Although most sources would tell you that Manchu is no longer spoken, there is in fact a small community that speaks a modern variant of Manchu called Sibe within China (Chinese: Sibo). Many publications and dictionaries have also been published in this unique language. Although the script is similar to Mongolian, the two languages have little else in common.
Displaying Manchu properly requires lots of advanced typographic features. Like Mongolian, it is traditionally written vertically, from left to right, which presents the biggest challenge in most computing environments. Fortunately, it is becoming more and more common to treat Manchu (and Mongolian) as a left to right script and this particular implementation has been adopted by several different standards. While it makes reading and typing Manchu somewhat unnatural, a printed page can easily be oriented correctly by rotating the page 90° counterclockwise.
At a typographic level, the Manchu and Mongolian scripts are similar to Arabic in structure — they too require different letter forms depending on the character and its position in a word (isolated, initial, medial and final). Unfortunately some glitches in Apple’s advanced typography support have made our job even more difficult. Nevertheless, we are attempting to work around the biggest issues and hope to have a solution.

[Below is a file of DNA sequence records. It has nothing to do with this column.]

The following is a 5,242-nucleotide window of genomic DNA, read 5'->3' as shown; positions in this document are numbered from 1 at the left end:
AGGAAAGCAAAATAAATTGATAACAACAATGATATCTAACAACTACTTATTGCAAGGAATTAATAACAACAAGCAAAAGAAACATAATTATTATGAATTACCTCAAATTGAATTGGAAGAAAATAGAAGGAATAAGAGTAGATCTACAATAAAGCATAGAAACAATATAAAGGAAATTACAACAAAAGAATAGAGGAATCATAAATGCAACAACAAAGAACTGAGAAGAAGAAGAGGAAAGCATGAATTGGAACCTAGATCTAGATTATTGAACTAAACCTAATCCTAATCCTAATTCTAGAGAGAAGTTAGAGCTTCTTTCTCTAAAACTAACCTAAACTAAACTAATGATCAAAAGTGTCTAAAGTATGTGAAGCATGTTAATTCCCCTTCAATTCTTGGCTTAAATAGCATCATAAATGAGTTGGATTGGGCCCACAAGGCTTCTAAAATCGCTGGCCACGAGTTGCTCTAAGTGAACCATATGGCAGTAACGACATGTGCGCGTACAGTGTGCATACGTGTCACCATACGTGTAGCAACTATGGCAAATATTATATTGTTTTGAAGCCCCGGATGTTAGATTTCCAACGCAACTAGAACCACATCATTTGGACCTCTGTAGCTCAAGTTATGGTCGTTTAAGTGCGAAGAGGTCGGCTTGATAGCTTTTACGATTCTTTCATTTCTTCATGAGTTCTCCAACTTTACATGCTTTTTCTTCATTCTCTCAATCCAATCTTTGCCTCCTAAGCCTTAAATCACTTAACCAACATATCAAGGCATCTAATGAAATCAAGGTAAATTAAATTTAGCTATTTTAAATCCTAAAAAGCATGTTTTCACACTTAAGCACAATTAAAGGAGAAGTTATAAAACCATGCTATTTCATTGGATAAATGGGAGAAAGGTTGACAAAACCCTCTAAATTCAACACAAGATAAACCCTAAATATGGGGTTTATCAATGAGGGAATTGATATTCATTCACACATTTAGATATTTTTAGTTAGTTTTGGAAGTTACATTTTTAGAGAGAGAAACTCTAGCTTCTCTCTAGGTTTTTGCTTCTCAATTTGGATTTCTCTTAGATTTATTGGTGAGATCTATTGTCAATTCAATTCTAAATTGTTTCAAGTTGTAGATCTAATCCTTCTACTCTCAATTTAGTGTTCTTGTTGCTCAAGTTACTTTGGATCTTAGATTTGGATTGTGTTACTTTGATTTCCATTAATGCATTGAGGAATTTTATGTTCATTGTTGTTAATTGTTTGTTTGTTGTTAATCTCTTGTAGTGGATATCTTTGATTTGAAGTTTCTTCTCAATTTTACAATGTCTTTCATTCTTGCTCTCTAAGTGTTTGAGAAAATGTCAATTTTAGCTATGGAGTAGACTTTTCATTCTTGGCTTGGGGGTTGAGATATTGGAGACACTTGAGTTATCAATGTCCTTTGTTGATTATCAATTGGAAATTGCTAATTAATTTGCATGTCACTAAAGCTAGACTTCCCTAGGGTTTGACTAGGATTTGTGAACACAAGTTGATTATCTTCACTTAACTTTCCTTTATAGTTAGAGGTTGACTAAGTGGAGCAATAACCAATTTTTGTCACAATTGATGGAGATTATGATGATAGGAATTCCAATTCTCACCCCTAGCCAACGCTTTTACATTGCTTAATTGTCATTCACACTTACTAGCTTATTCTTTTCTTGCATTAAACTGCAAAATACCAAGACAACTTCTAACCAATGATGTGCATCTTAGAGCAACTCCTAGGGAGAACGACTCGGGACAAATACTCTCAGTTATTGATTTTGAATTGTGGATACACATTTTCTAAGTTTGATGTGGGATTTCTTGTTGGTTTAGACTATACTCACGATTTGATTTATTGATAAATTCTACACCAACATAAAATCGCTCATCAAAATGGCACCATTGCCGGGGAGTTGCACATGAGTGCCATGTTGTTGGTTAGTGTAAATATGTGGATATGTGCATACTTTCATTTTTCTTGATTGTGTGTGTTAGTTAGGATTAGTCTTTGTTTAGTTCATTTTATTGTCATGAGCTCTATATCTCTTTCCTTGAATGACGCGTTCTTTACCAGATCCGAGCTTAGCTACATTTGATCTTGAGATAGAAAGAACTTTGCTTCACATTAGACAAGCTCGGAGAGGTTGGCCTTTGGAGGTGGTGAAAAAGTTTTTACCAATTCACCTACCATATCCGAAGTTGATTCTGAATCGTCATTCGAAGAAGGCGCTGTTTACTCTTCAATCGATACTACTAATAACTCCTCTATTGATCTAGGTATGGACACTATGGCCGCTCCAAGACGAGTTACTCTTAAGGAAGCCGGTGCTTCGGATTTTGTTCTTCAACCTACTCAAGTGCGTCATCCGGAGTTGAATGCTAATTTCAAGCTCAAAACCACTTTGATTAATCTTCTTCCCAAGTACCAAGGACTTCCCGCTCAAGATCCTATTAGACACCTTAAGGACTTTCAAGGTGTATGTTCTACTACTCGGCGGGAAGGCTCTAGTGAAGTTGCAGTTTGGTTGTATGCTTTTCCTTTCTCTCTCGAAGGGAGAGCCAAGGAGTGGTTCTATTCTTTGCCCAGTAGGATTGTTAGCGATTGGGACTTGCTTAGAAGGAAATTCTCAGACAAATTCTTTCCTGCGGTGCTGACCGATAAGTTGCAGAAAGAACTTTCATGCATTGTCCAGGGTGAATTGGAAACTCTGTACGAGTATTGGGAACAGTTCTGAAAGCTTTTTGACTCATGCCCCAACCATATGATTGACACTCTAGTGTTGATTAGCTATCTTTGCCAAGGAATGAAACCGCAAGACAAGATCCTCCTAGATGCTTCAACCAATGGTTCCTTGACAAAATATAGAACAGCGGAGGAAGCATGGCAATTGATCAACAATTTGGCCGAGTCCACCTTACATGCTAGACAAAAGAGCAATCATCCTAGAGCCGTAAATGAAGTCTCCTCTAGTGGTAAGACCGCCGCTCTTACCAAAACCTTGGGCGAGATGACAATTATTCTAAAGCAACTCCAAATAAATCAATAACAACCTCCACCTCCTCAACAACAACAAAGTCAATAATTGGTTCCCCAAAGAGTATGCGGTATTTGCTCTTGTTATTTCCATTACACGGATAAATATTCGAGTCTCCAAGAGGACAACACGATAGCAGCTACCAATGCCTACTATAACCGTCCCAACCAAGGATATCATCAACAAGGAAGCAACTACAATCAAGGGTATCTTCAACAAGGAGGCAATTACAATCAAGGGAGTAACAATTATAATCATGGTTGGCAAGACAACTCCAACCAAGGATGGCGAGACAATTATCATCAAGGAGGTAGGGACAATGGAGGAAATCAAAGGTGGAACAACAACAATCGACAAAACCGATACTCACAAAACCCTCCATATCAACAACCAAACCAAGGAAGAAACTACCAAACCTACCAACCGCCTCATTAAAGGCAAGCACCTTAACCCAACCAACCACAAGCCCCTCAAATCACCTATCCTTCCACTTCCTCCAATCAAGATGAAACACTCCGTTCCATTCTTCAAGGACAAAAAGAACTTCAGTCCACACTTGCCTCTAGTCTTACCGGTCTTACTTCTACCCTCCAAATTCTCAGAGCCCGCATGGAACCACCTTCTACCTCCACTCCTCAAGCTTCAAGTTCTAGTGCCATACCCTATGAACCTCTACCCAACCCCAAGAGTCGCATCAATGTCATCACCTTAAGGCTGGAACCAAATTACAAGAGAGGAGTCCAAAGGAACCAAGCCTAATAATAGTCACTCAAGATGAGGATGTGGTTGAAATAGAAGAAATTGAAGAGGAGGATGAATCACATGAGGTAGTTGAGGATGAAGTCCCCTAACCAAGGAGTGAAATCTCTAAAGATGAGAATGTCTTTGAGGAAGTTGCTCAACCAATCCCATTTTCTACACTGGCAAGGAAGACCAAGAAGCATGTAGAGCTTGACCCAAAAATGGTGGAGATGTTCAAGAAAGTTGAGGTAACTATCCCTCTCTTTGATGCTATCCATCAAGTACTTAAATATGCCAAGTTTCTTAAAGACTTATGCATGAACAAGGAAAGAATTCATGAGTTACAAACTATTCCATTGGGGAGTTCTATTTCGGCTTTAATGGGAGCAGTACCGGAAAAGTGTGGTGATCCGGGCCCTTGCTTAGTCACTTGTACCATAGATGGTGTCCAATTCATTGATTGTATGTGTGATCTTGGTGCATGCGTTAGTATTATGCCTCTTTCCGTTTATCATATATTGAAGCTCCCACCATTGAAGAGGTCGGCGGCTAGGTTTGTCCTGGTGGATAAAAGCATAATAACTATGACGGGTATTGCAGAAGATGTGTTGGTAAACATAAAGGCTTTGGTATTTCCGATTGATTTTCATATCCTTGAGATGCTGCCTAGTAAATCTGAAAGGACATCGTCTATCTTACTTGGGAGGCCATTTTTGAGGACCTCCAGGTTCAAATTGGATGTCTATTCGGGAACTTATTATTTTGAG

Manchu is officially included in Unicode’s Mongolian block but we have opted to treat it separately since we feel that their individual literary traditions are distinct. Although they share a related writing system, the typestyles used for each one follows different lines of development and occasionally require different shaping rules — something we think is easier to support individually.
More news about when you can expect an OS X version of the Manchu/Sibe Language Kit will be made available once we’ve addressed the remaining problem areas. Interested parties, feeling up to the challenge, can request a copy of the kit in its current implementation.
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